Girls giving birth below the age of 16 or women who do so after the age of 40 are at risk of getting low birthweight babies, the World Health Organisation has warned.
The global health agency has warned that the number of underweight babies are increasing.
The first estimates documentary by WHO has revealed that one in seven births worldwide are premature.
The data also estimated that more than 20 million babies were born with low birthweight (less than 2500g; 5.5 pounds) in 2015.
The researchers said that the premature birth in young teenagers was related to "biological immaturity".
"It is also possible that the increased risk of poor pregnancy outcome in the teenage pregnancy is related to factors such as greater social deprivation and less prenatal care,” said the study.
The team said teenagers needed to be given proper medical checks during pregnancy.
Some 378,397 adolescent girls in Kenya aged between 10 and 19 years became pregnant between July 2016 and June last year.
According to the United Nations Population Fund (UNFPA), 28,932 girls aged between 10 and 14 years got pregnant.
Counties with the highest burden of teenage pregnancies include Narok, in which 40 per cent of its teenagers became pregnant. It is followed by Homa Bay at 33 per cent, West Pokot 29 per cent, Tana River 28 per cent, Nyamira 28 per cent, Samburu 26 per cent, while Migori and Kwale both stand at 24 per cent.
Counties presenting the lowest burden include Murang'a, where only six per cent of teenagers became pregnant during the period. Nyeri was at seven per cent, and Embu at eight per cent.
Low birthweight (LBW), according to the WHO definition, is a birthweight below less than 2500g.
Being an important marker of maternal and foetal health, it is usually applied to live births only.
The study collected 1447 country-years of birthweight data (281 million births) for 148 countries of 195 UN member states (47 countries had no data meeting inclusion criteria).
The estimated worldwide LBW prevalence in 2015 was 14·6 per cent compared with 17.5 per cent in 2000.
In 2015, an estimated 20.5 million live births were LBW, 91 per cent from low-and-middle income countries, mainly southern Asia 48 per cent and sub-Saharan Africa 24 per cent.
“Although these estimates suggest some progress in reducing LBW between 2000 and 2015, achieving the 2·74 per cent required between 2012 and 2025 to meet the global nutrition target will require more than doubling progress, involving both improved measurement and programme investments to address the causes of LBW throughout the lifecycle,”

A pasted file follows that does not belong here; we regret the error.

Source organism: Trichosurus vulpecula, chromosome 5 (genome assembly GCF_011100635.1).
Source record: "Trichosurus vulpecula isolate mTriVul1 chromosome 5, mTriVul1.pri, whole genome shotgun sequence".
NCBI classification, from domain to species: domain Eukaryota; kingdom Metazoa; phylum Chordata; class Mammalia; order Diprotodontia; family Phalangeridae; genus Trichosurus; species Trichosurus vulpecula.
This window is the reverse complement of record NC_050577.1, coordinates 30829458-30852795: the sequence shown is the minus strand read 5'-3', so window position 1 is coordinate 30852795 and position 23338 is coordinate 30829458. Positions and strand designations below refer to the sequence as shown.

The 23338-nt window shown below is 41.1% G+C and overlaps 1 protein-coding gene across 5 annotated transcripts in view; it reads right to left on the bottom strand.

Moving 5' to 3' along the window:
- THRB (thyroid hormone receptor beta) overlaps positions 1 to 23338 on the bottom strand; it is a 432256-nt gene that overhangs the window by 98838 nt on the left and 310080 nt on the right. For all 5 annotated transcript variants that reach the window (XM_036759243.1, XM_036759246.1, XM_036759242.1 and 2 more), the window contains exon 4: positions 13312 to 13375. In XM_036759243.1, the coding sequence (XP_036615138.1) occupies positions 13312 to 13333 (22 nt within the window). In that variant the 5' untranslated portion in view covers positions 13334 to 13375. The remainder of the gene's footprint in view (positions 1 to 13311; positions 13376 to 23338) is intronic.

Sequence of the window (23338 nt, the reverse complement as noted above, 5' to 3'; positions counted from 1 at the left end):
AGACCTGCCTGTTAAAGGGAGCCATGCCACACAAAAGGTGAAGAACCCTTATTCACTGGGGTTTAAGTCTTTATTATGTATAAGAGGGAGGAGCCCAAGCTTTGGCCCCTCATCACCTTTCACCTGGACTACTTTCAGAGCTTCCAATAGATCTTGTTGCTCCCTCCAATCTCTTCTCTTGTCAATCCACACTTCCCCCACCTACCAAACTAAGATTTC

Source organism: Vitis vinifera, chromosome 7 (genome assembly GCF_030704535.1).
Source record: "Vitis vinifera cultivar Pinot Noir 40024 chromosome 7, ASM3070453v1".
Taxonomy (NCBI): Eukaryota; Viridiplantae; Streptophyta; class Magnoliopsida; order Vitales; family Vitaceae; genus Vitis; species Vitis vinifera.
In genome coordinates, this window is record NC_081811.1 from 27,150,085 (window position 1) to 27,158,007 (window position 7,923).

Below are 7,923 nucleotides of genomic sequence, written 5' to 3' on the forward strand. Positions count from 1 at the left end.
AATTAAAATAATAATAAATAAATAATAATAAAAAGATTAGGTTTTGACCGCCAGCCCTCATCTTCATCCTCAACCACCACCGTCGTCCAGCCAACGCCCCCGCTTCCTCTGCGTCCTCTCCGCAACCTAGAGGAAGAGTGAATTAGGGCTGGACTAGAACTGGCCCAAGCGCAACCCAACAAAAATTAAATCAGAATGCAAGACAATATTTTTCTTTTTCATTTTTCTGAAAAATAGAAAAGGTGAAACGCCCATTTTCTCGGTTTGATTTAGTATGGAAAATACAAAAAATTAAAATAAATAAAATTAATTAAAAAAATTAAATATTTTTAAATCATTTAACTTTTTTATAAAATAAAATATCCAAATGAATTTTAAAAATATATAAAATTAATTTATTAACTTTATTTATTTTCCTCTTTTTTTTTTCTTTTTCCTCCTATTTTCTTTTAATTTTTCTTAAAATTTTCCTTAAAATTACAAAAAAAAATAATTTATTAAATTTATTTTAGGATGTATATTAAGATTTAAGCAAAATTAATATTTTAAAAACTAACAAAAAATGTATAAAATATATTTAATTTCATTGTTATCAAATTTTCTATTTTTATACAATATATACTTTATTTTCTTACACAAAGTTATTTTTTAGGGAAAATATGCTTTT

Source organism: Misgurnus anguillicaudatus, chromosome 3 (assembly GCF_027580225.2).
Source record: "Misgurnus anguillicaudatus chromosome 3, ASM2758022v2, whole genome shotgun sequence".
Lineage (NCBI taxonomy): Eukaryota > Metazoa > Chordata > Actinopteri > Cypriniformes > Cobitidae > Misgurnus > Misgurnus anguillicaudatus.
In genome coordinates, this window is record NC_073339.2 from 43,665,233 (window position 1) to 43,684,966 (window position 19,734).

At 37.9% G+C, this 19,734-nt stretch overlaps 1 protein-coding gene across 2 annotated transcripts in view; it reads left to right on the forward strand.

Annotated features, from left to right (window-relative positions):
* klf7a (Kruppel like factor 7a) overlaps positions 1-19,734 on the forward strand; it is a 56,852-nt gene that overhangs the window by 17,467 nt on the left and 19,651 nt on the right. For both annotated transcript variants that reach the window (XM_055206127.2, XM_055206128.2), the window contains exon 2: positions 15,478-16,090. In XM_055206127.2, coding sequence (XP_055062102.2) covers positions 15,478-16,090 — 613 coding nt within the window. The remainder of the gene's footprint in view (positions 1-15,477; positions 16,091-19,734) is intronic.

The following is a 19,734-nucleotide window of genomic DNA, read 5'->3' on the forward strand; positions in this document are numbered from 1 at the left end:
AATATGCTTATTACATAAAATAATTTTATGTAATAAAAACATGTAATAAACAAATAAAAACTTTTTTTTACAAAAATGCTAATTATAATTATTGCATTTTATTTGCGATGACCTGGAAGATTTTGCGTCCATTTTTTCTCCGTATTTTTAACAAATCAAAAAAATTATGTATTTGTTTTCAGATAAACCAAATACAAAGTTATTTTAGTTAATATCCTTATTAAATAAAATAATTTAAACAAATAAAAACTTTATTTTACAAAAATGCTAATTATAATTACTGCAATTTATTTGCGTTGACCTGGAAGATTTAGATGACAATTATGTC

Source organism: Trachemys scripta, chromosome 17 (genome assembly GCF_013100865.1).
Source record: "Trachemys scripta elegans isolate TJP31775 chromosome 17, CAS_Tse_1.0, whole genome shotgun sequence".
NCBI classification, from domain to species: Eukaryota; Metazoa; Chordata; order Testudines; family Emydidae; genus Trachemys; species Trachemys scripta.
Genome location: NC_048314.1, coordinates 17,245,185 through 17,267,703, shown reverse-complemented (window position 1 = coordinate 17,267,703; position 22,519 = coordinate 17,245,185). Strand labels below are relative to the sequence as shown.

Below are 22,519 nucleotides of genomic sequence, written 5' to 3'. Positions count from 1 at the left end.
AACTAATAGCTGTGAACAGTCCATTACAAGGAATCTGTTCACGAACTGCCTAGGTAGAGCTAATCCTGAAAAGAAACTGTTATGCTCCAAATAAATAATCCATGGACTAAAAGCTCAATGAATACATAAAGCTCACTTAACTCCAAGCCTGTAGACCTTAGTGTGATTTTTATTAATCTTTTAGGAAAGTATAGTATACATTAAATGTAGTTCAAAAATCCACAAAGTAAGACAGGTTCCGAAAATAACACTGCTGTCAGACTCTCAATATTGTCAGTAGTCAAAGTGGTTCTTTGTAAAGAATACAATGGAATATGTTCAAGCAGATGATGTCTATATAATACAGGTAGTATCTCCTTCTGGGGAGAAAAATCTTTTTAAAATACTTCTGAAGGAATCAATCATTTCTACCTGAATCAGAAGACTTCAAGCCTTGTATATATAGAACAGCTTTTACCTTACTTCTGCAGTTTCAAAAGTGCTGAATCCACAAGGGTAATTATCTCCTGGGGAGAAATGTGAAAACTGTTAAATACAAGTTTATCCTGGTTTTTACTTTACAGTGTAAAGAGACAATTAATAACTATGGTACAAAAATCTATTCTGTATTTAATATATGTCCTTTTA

“Giving birth to small babies is a substantial public health problem in every country, associated with a range of both short-term and long-term consequences affecting human capital. The children also have a higher risk of morbidity and stunting in childhood,” said the study.
The findings published in The Lancet Global Health states that more than 80 per cent of neonatal deaths are in LBW newborns, of which two-thirds are preterm and one third are term small-for-gestational-age.
“Low birthweight is a complex clinical entity composed of intrauterine growth restriction and pre-term birth,” says co-author Dr Mercedes de Onis from the Department of Nutrition at WHO.
“Reducing low birthweight requires an understanding of the underlying causes in a given country. For example, in Southern Asia, a large proportion of low birthweight babies are born at term but with intrauterine growth restriction, which is associated with maternal undernutrition, including maternal stunting.
These findings are documented in a new research paper developed by experts from the World Health Organisation, Unicef and the London School of Hygiene & Tropical Medicine.
“Preterm birth is the major contributor to low birthweight in settings with many adolescent pregnancies, high prevalence of infection, or where pregnancy is associated with high levels of fertility treatment and caesarean sections). Understanding and tackling these underlying causes in high-burden countries should be a priority,” Dr de Onis said.
Although close to three-quarters were born in Southern Asia and sub-Saharan Africa, the problem remains substantial in high-income countries in Europe, North America, Australia and New Zealand. There has been no progress in high-income countries.
The study suggests that reducing the incidence of low birth weight requires a comprehensive global strategy, which must include improving maternal nutritional status; treating pregnancy-associated conditions such as pre-eclampsia (hypertensive disease of pregnancy); and providing adequate maternal care, perinatal clinical services and social support.
Affordable, accessible and appropriate health-care is critical for preventing and treating low birthweight.
Reductions in death, illness and disability in newborn babies will only be achieved if pregnancy care is fully integrated with appropriate care for low birthweight babies.